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Hyperion Records

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Full Summer by Sir John Arnesby Brown (1866-1955)
City of Nottingham Museums, Castle Museum & Art Gallery
Track(s) taken from CDH55076
Recording details: January 1991
St Martin's Church, East Woodhay, Berkshire, United Kingdom
Produced by Martin Compton
Engineered by Tony Faulkner
Release date: April 1992
Total duration: 11 minutes 37 seconds

'These are diversions – divertimenti – in the best sense of the word. There’s plenty of lively, affectionate musicianship in these performances – all warmly and intimately recorded' (BBC Music Magazine)

'Easygoing, tuneful and very likeable … there’s plenty of lively, affectionate musicianship in these performances – all warmly and intimately recorded' (MusicWeb International)

Fantasy for clarinet and string quartet No 1 in G minor

Introduction  EnglishFrançaisDeutsch
In 1905, W W Cobbett, English amateur violinist, patron of music and lexicographer, established prizes for a new ‘fantasy’ string quartet. The First Prize was won by William Hurlstone in 1906, and the Second (for a piano trio) by Frank Bridge in 1907. Thereafter the prize was awarded to outstanding chamber works of any denomination provided they fulfilled the requirements of the ‘fantasy’, a name Cobbett chose (as a modern analogue of the Elizabethan viol fancies) in which a single movement includes a number of sections in different rhythms. It can also be thought of as a condensation of the three or four movements of a sonata into a single movement of moderate dimensions. The latter definition is itself a ‘condensation’ of the two or three pages devoted to this revival of the ‘fancy’ in Sir C V Stanford’s Musical Composition, a short but pithy treatise for students first published in 1912 and, for the most part, as well worth reading today as when it was written.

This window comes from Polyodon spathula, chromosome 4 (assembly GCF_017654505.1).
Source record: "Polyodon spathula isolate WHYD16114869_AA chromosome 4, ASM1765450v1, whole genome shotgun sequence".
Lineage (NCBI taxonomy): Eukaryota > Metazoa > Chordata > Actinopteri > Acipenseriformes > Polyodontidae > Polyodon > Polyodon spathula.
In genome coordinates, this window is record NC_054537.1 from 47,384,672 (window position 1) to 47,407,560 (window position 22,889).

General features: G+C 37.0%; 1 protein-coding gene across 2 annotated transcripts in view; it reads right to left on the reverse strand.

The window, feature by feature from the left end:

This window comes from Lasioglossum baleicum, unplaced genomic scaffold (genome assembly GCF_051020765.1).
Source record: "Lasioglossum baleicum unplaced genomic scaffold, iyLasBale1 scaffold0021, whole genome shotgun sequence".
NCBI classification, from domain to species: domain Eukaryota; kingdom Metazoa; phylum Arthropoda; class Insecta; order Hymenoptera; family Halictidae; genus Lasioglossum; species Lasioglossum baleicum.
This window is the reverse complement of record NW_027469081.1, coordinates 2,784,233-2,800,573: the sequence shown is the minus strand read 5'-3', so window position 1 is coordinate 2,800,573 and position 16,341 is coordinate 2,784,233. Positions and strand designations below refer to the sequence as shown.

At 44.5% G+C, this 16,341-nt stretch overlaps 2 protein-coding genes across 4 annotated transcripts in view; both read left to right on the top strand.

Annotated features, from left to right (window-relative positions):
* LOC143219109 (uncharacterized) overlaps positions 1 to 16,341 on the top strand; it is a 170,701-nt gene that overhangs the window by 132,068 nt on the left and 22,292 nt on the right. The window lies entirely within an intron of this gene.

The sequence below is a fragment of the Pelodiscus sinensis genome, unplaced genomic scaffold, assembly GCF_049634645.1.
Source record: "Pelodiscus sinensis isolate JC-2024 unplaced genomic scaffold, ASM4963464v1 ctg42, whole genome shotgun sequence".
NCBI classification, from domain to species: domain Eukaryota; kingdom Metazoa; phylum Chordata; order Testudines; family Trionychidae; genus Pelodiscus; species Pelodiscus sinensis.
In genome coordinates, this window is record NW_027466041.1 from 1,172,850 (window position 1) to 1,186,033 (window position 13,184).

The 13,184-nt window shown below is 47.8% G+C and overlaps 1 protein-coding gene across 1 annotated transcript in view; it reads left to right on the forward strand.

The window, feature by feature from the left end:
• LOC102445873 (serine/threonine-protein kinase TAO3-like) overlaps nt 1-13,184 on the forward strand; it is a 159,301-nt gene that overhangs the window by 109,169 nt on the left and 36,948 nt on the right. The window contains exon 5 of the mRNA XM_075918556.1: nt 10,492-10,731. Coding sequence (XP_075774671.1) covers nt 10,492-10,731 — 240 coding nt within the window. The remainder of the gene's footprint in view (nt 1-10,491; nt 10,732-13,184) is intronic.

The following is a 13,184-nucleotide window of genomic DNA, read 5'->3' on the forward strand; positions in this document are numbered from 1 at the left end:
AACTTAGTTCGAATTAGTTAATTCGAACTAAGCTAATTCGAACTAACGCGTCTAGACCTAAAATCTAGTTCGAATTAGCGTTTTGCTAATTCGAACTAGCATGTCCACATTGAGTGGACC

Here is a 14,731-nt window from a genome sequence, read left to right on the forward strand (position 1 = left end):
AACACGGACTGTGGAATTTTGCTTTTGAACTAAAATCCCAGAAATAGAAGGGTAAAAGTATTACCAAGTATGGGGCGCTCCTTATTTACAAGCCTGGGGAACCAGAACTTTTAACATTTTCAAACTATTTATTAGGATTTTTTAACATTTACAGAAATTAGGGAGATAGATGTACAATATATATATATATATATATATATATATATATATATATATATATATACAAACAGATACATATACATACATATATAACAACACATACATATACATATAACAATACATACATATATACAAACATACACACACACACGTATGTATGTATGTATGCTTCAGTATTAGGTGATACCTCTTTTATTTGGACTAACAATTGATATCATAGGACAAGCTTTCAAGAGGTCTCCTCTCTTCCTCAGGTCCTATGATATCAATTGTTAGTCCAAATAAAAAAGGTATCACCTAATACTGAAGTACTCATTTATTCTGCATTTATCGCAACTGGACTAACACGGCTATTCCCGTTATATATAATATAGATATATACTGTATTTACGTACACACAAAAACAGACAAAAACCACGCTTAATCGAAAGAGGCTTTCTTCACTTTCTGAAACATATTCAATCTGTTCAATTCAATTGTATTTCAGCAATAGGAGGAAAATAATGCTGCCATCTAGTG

Stanford’s particular favouring of the ‘fantasy’ form bore fruit in the work of many of his pupils—not merely Hurlstone and Bridge but, in later years, Armstrong Gibbs, John Ireland and Herbert Howells, all recipients of Cobbett prizes for chamber works. Howells’s name is especially significant, for not only did he win the Cobbett Prize in 1918 for his Phantasy Quartet, but the previous year had completed another very successful chamber piece, the Rhapsodic Quintet for clarinet and strings (recorded by Thea King and the Britten Quartet on Helios CDH55105). Note (a) the ‘fantasy’, for it is one, though not specifically so called; and (b) the clarinet. Surely these both had a bearing on Stanford’s own two Fantasies for clarinet and string quartet composed only a few years later (No 1 in 1921, No 2 early 1922)? They are among his last works (he died in 1924) and were not only not published (a surprisingly large proportion of Stanford’s vast output remains unpublished, particularly his later chamber music) but actually lost sight of completely until quite recently.

Stanford first wrote for the clarinet in 1880 (Three Intermezzi for clarinet and piano). There followed the Clarinet Concerto in 1902 (written for, but never performed by, the legendary dedicatee of Brahms’s Clarinet Quintet, Richard Mühlfeld). Around 1912 Stanford produced his Op 129 Sonata for clarinet (or viola) and piano; and finally the Fantasies, which Thea King calls ‘prime Stanford’. Yes, they are. Rarely, in him, were the twin claims of Irish fantasy (using the term in another, less specific, sense!) and the Austro-German tradition of craftsmanship so warmly and happily reconciled.

from notes by Christopher Palmer © 1992

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